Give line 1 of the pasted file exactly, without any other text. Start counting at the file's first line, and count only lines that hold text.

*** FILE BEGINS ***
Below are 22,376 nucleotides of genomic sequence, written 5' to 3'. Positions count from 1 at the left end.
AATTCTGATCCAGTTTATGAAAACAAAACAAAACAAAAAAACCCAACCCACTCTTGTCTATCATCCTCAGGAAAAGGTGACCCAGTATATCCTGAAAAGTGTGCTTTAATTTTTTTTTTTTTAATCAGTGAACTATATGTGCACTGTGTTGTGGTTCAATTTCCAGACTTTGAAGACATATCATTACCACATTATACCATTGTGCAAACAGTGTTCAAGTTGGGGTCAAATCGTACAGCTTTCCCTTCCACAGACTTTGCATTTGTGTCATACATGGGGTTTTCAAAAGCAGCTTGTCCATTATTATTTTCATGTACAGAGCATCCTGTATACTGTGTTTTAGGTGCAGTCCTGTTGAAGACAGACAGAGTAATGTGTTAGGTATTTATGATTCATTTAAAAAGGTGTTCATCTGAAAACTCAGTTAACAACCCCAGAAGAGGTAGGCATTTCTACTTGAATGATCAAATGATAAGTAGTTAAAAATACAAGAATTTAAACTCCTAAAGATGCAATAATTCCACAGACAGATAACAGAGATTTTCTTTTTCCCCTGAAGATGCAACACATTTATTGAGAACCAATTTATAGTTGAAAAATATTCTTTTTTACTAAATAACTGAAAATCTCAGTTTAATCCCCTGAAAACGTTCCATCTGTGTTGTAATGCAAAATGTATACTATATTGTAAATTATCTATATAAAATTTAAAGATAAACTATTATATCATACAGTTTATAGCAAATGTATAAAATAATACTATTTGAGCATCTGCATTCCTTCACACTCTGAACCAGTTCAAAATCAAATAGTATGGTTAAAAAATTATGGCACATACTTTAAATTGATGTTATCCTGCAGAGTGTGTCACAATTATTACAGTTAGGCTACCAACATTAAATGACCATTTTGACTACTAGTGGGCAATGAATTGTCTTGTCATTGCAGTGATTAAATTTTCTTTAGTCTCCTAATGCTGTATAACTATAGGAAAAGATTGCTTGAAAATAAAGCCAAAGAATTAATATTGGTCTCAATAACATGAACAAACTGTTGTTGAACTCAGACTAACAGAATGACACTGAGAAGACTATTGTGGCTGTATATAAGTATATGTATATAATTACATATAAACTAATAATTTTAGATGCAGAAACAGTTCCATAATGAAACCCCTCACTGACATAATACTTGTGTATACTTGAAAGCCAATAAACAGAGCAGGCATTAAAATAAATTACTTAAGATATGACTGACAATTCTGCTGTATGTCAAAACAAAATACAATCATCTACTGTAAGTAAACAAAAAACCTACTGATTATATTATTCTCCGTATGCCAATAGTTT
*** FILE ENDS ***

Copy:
Below are 22,376 nucleotides of genomic sequence, written 5' to 3'. Positions count from 1 at the left end.